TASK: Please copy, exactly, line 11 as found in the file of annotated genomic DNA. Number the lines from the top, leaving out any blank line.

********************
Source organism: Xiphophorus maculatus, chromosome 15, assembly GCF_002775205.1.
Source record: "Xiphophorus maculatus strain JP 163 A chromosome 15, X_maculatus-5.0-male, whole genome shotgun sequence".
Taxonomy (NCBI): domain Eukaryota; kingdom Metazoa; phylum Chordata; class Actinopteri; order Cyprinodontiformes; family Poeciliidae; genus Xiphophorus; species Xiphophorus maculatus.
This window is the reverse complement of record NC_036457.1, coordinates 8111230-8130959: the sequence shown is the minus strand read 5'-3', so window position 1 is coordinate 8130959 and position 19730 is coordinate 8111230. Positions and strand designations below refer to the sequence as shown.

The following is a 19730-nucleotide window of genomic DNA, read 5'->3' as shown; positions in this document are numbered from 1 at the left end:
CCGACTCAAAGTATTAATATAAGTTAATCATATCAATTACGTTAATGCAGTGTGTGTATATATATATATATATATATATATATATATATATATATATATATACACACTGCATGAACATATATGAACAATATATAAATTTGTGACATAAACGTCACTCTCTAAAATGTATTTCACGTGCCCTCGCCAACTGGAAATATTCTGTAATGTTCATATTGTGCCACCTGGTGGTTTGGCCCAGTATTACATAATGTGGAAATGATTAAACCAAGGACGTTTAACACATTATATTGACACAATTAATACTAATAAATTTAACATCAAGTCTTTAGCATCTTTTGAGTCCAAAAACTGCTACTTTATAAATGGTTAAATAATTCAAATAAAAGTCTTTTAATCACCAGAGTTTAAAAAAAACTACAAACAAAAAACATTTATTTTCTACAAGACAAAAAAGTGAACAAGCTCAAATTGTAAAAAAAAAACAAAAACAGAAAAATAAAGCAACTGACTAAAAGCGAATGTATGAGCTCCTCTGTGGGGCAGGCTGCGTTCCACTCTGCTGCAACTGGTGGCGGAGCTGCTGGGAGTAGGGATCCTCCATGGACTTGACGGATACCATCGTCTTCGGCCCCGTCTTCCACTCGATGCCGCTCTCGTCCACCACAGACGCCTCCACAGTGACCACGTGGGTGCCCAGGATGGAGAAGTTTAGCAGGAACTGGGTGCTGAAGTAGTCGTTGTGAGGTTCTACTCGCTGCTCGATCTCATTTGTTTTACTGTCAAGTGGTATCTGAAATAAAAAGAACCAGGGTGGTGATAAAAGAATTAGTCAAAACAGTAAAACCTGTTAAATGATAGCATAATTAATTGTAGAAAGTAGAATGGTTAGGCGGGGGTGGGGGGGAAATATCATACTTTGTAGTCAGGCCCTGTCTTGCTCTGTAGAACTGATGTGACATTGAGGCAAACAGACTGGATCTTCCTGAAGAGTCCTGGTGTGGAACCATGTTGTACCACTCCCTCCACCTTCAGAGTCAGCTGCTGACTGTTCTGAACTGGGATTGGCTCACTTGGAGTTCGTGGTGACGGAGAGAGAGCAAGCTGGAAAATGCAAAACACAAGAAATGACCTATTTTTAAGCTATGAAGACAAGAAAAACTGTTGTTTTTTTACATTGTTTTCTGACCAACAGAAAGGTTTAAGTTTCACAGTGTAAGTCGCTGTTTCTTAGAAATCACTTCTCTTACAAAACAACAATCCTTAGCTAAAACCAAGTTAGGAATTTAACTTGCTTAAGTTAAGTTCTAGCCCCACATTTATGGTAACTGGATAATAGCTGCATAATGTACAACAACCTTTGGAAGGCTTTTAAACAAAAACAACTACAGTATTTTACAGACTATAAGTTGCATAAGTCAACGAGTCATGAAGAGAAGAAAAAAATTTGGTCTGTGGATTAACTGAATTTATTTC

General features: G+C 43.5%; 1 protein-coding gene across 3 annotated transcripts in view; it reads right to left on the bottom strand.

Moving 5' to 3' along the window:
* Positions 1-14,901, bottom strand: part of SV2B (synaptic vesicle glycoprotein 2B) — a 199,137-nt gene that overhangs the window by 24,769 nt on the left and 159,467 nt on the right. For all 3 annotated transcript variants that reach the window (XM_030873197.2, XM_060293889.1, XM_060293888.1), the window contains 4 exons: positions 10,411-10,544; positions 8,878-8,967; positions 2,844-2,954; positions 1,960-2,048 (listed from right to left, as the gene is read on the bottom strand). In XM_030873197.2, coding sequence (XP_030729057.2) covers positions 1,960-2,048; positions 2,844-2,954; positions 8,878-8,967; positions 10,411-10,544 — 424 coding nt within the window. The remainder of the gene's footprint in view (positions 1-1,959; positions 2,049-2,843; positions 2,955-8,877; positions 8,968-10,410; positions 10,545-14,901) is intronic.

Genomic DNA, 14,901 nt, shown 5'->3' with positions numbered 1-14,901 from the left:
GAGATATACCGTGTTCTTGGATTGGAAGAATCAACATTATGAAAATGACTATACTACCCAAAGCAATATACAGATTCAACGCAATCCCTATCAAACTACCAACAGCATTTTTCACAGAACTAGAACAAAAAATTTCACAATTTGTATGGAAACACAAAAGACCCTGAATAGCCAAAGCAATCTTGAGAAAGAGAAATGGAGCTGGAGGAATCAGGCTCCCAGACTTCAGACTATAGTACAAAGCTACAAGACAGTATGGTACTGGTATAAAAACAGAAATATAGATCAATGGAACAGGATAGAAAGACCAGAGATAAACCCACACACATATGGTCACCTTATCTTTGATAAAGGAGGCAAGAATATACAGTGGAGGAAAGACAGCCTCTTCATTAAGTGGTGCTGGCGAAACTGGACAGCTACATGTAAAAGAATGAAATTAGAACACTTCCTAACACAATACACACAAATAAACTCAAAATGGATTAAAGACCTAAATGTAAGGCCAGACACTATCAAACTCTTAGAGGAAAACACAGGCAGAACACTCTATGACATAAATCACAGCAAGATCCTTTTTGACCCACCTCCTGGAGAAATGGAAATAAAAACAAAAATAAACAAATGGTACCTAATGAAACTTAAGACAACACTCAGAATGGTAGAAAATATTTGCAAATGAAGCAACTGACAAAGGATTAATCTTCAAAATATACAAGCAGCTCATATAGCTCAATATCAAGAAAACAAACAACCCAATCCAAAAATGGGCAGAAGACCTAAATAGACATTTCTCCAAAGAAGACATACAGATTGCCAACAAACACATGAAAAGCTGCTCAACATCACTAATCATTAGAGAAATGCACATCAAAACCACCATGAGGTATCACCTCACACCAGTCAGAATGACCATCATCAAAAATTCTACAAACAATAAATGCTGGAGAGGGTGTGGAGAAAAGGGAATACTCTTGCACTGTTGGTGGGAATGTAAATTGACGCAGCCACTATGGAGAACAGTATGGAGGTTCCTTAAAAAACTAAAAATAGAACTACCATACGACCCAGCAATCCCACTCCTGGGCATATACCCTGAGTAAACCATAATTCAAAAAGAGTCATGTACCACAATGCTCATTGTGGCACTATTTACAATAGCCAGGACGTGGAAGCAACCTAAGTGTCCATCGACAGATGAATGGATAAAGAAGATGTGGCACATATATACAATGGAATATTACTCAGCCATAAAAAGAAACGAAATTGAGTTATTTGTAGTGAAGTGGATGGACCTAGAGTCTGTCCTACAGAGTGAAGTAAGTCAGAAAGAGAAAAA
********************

GAGATATACCGTGTTCTTGGATTGGAAGAATCAACATTATGAAAATGACTATACTACCCAAAGCAATATACAGATTCAACGCAATCCCTATCAAACTACCAACAGCATTTTTCACAGAACTAGAACAAAAAATTTCACAATTTGTATGGAAACACAAAAGACCCTGAATAGCCAAAGCAATCTTGAGAAAGAGAAATGGAGCTGGAGGAATCAGGCTCCCAGACTTCAGACTATAGTACAAAGCTACAAGACAGTATGGTACTGGTATAAAAACAGAAATATAGATCAATGGAACAGGATAGAAAGACCAGAGATAAACCCACACACATATGGTCACCTTATCTTTGATAAAGGAGGCAAGAATATACAGTGGAGGAAAGACAGCCTCTTCATTAAGTGGTGCTGGCGAAACTGGACAGCTACATGTAAAAGAATGAAATTAGAACACTTCCTAACACAATACACACAAATAAACTCAAAATGGATTAAAGACCTAAATGTAAGGCCAGACACTATCAAACTCTTAGAGGAAAACACAGGCAGAACACTCTATGACATAAATCACAGCAAGATCCTTTTTGACCCACCTCCTGGAGAAATGGAAATAAAAACAAAAATAAACAAATGGTACCTAATGAAACTTAAGACAACACTCAGAATGGTAGAAAATATTTGCAAATGAAGCAACTGACAAAGGATTAATCTTCAAAATATACAAGCAGCTCATATAGCTCAATATCAAGAAAACAAACAACCCAATCCAAAAATGGGCAGAAGACCTAAATAGACATTTCTCCAAAGAAGACATACAGATTGCCAACAAACACATGAAAAGCTGCTCAACATCACTAATCATTAGAGAAATGCACATCAAAACCACCATGAGGTATCACCTCACACCAGTCAGAATGACCATCATCAAAAATTCTACAAACAATAAATGCTGGAGAGGGTGTGGAGAAAAGGGAATACTCTTGCACTGTTGGTGGGAATGTAAATTGACGCAGCCACTATGGAGAACAGTATGGAGGTTCCTTAAAAAACTAAAAATAGAACTACCATACGACCCAGCAATCCCACTCCTGGGCATATACCCTGAGTAAACCATAATTCAAAAAGAGTCATGTACCACAATGCTCATTGTGGCACTATTTACAATAGCCAGGACGTGGAAGCAACCTAAGTGTCCATCGACAGATGAATGGATAAAGAAGATGTGGCACATATATACAATGGAATATTACTCAGCCATAAAAAGAAACGAAATTGAGTTATTTGTAGTGAAGTGGATGGACCTAGAGTCTGTCCTACAGAGTGAAGTAAGTCAGAAAGAGAAAAA